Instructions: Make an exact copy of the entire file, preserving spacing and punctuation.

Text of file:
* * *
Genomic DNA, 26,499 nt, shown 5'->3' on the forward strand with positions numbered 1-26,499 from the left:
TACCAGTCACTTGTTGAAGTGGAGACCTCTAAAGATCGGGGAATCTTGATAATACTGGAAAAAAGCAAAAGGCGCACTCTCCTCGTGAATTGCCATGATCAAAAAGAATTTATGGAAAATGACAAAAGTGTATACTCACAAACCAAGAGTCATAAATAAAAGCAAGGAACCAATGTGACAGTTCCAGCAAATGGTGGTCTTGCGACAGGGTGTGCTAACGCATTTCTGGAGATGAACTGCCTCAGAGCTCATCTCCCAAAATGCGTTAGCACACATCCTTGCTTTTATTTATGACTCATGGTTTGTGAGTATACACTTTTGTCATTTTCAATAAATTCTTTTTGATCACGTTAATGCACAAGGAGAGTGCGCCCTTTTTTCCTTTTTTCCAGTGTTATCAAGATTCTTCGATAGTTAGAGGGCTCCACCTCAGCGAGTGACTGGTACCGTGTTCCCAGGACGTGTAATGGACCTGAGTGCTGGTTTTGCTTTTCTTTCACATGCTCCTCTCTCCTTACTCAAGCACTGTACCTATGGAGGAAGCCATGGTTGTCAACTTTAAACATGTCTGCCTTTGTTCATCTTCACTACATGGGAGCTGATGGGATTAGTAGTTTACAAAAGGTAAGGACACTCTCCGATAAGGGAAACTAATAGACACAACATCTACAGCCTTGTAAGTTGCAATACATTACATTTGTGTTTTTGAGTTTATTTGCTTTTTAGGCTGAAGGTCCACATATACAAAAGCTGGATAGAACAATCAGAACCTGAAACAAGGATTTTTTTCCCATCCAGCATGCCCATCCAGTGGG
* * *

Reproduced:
Genomic DNA, 26,499 nt, shown 5'->3' on the forward strand with positions numbered 1-26,499 from the left:
TACCAGTCACTTGTTGAAGTGGAGACCTCTAAAGATCGGGGAATCTTGATAATACTGGAAAAAAGCAAAAGGCGCACTCTCCTCGTGAATTGCCATGATCAAAAAGAATTTATGGAAAATGACAAAAGTGTATACTCACAAACCAAGAGTCATAAATAAAAGCAAGGAACCAATGTGACAGTTCCAGCAAATGGTGGTCTTGCGACAGGGTGTGCTAACGCATTTCTGGAGATGAACTGCCTCAGAGCTCATCTCCCAAAATGCGTTAGCACACATCCTTGCTTTTATTTATGACTCATGGTTTGTGAGTATACACTTTTGTCATTTTCAATAAATTCTTTTTGATCACGTTAATGCACAAGGAGAGTGCGCCCTTTTTTCCTTTTTTCCAGTGTTATCAAGATTCTTCGATAGTTAGAGGGCTCCACCTCAGCGAGTGACTGGTACCGTGTTCCCAGGACGTGTAATGGACCTGAGTGCTGGTTTTGCTTTTCTTTCACATGCTCCTCTCTCCTTACTCAAGCACTGTACCTATGGAGGAAGCCATGGTTGTCAACTTTAAACATGTCTGCCTTTGTTCATCTTCACTACATGGGAGCTGATGGGATTAGTAGTTTACAAAAGGTAAGGACACTCTCCGATAAGGGAAACTAATAGACACAACATCTACAGCCTTGTAAGTTGCAATACATTACATTTGTGTTTTTGAGTTTATTTGCTTTTTAGGCTGAAGGTCCACATATACAAAAGCTGGATAGAACAATCAGAACCTGAAACAAGGATTTTTTTCCCATCCAGCATGCCCATCCAGTGGG